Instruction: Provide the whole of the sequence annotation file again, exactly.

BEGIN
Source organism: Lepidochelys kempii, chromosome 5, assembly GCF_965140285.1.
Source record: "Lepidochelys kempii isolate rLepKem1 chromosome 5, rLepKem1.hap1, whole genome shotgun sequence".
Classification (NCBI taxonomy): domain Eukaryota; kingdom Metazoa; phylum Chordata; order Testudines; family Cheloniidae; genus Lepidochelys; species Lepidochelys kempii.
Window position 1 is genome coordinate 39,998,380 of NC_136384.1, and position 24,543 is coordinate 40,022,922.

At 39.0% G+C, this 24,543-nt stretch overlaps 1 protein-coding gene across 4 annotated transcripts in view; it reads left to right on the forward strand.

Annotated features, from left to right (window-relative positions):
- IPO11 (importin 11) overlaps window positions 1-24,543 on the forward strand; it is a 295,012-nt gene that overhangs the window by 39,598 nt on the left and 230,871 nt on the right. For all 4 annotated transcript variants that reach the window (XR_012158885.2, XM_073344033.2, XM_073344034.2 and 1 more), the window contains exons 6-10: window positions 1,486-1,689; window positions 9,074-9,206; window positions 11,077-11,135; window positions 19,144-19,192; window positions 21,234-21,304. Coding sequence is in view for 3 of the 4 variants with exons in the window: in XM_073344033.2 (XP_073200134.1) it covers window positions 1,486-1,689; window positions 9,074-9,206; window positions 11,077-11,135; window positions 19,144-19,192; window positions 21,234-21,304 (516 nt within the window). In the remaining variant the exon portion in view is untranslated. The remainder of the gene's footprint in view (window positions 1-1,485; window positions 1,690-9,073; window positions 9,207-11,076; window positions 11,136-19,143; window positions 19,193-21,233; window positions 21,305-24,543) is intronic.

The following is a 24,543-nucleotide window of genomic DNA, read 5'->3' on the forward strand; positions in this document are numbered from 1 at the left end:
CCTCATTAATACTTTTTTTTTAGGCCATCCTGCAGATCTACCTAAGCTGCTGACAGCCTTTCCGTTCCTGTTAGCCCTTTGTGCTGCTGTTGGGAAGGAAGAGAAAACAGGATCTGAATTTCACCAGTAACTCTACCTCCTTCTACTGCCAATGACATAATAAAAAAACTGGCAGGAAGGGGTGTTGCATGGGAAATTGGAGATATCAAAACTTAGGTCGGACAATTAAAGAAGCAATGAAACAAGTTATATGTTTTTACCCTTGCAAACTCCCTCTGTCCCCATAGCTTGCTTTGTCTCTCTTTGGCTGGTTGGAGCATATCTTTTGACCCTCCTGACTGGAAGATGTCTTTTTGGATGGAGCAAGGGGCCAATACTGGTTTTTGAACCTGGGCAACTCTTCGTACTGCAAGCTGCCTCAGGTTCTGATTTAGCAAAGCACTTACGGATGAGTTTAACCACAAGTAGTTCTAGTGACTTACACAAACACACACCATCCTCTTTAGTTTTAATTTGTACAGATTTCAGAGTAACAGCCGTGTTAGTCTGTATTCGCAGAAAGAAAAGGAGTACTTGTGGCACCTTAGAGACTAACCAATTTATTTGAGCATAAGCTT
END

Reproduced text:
Source organism: Lepidochelys kempii, chromosome 5, assembly GCF_965140285.1.
Source record: "Lepidochelys kempii isolate rLepKem1 chromosome 5, rLepKem1.hap1, whole genome shotgun sequence".
Classification (NCBI taxonomy): domain Eukaryota; kingdom Metazoa; phylum Chordata; order Testudines; family Cheloniidae; genus Lepidochelys; species Lepidochelys kempii.
Window position 1 is genome coordinate 39,998,380 of NC_136384.1, and position 24,543 is coordinate 40,022,922.

At 39.0% G+C, this 24,543-nt stretch overlaps 1 protein-coding gene across 4 annotated transcripts in view; it reads left to right on the forward strand.

Annotated features, from left to right (window-relative positions):
- IPO11 (importin 11) overlaps window positions 1-24,543 on the forward strand; it is a 295,012-nt gene that overhangs the window by 39,598 nt on the left and 230,871 nt on the right. For all 4 annotated transcript variants that reach the window (XR_012158885.2, XM_073344033.2, XM_073344034.2 and 1 more), the window contains exons 6-10: window positions 1,486-1,689; window positions 9,074-9,206; window positions 11,077-11,135; window positions 19,144-19,192; window positions 21,234-21,304. Coding sequence is in view for 3 of the 4 variants with exons in the window: in XM_073344033.2 (XP_073200134.1) it covers window positions 1,486-1,689; window positions 9,074-9,206; window positions 11,077-11,135; window positions 19,144-19,192; window positions 21,234-21,304 (516 nt within the window). In the remaining variant the exon portion in view is untranslated. The remainder of the gene's footprint in view (window positions 1-1,485; window positions 1,690-9,073; window positions 9,207-11,076; window positions 11,136-19,143; window positions 19,193-21,233; window positions 21,305-24,543) is intronic.

The following is a 24,543-nucleotide window of genomic DNA, read 5'->3' on the forward strand; positions in this document are numbered from 1 at the left end:
CCTCATTAATACTTTTTTTTTAGGCCATCCTGCAGATCTACCTAAGCTGCTGACAGCCTTTCCGTTCCTGTTAGCCCTTTGTGCTGCTGTTGGGAAGGAAGAGAAAACAGGATCTGAATTTCACCAGTAACTCTACCTCCTTCTACTGCCAATGACATAATAAAAAAACTGGCAGGAAGGGGTGTTGCATGGGAAATTGGAGATATCAAAACTTAGGTCGGACAATTAAAGAAGCAATGAAACAAGTTATATGTTTTTACCCTTGCAAACTCCCTCTGTCCCCATAGCTTGCTTTGTCTCTCTTTGGCTGGTTGGAGCATATCTTTTGACCCTCCTGACTGGAAGATGTCTTTTTGGATGGAGCAAGGGGCCAATACTGGTTTTTGAACCTGGGCAACTCTTCGTACTGCAAGCTGCCTCAGGTTCTGATTTAGCAAAGCACTTACGGATGAGTTTAACCACAAGTAGTTCTAGTGACTTACACAAACACACACCATCCTCTTTAGTTTTAATTTGTACAGATTTCAGAGTAACAGCCGTGTTAGTCTGTATTCGCAGAAAGAAAAGGAGTACTTGTGGCACCTTAGAGACTAACCAATTTATTTGAGCATAAGCTT